OSPF Convergence

Resiliency and redundancy to circuit failures are provided by the convergence capabilities of OSPF at layer 3.

There are two components to OSPF routing convergence: detection of topology changes and recalculation of routes.

Detection of topology changes is supported in two ways by OSPF. The first, and quickest, is a failure or change of status  on  the physical interface, such as Loss of Carrier. The second is a timeout of the OSPF hello timer. An OSPF neighbor is deemed to have failed if the time to wait for a hello packet exceeds the dead timer, which defaults to four times the value of the hello timer.

The default hello timer is set to 10 seconds for broadcast and 30 sec for non-broadcast with a dead timer 4x the hello timer.

Recalculation of routes is done by each  router after a  failure has been detected. A link-state advertisement (LSA) is sent  to  all routers in the OSPF area to signal a change in  topology. This causes all routers  to recalculate all of their routes using  the Djikstra (SPF) algorithm. This is a CPU intensive task, and a large network, with unreliable links, could cause a CPU overload.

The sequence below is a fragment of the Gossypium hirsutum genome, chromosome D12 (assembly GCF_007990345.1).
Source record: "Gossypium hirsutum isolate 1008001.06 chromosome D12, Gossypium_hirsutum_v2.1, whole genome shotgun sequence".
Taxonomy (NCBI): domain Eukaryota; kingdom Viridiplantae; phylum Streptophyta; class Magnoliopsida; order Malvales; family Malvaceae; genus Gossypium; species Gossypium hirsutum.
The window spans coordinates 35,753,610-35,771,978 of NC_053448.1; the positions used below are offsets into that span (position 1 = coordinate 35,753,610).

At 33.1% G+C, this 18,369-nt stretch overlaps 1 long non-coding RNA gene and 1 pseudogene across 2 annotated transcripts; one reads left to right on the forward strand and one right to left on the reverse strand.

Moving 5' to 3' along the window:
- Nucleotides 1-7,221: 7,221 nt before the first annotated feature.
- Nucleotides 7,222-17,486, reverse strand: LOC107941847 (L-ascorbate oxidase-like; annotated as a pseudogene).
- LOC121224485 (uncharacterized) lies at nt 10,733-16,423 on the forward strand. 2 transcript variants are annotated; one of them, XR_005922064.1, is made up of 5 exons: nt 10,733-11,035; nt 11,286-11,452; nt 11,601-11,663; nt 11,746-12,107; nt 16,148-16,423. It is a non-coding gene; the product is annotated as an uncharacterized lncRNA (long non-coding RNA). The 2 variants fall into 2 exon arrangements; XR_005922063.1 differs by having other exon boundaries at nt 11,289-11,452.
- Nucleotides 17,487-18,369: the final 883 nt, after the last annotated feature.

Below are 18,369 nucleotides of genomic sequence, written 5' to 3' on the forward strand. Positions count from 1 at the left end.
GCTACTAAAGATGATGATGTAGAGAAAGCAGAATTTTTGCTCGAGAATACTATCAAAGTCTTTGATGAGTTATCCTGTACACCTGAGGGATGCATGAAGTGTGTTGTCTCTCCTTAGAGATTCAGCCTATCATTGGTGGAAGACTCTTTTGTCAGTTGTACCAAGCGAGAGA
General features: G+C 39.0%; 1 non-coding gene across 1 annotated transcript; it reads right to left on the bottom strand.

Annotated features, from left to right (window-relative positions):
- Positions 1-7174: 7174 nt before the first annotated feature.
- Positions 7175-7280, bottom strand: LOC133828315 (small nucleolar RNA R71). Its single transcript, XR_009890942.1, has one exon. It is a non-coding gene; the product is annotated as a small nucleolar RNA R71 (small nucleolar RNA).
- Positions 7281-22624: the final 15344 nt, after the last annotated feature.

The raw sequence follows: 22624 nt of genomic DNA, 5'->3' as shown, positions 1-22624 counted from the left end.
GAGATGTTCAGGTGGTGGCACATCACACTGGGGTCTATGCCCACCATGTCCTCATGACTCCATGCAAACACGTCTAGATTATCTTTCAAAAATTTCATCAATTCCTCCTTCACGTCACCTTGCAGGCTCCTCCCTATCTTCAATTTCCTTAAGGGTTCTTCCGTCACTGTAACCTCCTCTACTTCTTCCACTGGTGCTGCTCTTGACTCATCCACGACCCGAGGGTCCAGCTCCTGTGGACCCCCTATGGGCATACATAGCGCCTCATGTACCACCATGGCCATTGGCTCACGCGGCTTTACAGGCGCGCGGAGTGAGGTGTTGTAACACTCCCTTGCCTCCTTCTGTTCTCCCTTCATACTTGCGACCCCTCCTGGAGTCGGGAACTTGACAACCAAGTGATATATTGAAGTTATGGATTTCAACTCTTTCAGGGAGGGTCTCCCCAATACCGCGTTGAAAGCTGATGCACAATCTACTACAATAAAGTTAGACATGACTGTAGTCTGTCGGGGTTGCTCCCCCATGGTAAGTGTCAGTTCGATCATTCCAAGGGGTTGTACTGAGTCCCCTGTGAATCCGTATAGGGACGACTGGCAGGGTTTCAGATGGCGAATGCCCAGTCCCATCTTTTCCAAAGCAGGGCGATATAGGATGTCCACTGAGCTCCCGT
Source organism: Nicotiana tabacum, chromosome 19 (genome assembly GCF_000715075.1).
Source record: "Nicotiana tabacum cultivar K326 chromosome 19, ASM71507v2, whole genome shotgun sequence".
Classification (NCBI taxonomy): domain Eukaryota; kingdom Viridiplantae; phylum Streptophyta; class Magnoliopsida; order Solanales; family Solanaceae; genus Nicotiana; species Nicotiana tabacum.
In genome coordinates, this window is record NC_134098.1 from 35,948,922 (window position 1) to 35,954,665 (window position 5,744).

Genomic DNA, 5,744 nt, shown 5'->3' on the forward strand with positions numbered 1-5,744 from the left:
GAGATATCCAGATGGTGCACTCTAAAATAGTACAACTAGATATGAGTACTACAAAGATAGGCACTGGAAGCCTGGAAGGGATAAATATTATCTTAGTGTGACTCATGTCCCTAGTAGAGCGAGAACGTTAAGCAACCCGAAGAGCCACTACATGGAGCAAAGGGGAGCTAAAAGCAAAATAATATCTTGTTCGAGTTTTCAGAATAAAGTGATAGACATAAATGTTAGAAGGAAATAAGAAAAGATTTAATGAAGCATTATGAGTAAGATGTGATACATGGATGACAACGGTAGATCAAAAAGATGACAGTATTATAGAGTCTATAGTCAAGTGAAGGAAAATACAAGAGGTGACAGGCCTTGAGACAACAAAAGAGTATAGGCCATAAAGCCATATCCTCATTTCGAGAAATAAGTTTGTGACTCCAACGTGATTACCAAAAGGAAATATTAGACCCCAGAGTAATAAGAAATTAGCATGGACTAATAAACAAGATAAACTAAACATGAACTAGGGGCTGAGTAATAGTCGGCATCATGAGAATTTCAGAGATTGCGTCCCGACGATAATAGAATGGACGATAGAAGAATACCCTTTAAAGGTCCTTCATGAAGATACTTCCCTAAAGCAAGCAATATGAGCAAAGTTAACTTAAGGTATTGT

When link goes down and if layer 2 is not able to detect the failure, convergence can be improved by decreasing the value of the hello timer. The timer should not be set too low as this may cause phantom failures, hence unnecessary topology  recalculations. Remember that these timers are used  to detect failures that are not at the physical level. For example, carrier still exists but there is some sort of failure in the intermediate network.

Once a topology change has been detected, a LSA is generated and flooded to the rest of the devices in the network. Recalculation of the routes will not occur until the spf timer has expired. The default value of this timer is 5 seconds. SPF hold  time is also used to delay consecutive SPF calculations (give the router some breathing  space). The  default for  his value is 10 seconds. As a result, the min time for the routes to converge in  case of failure  is always going to be more than 5 secs unless the SPF timers are tuned using OSPF throttle timers.

It is also possible to schedule SPF to run right after flooding the LSA information, but this can potentially cause the instabilities in the network e.g. even a flash congestion in the network for a very short duration could declare the link down and trigger the SPF run.

The following are the Cisco Default Timers:

ip ospf hello-interval 10 sec / 30 sec
ip ospf dead-interval 40 sec / 120 sec (4 x hello)
ip ospf retransmit-interval 5 sec
ip ospf transmit-delay 1 sec
timers spf spf-delay 5 sec
timers spf spf-holdtime 10 sec
LSA Generation Interval 0.5 sec

Each of these timers will affect the performance of OSPF and can be tuned to effect both convergence time and network resource utilization, but care should be taken in changing these values.

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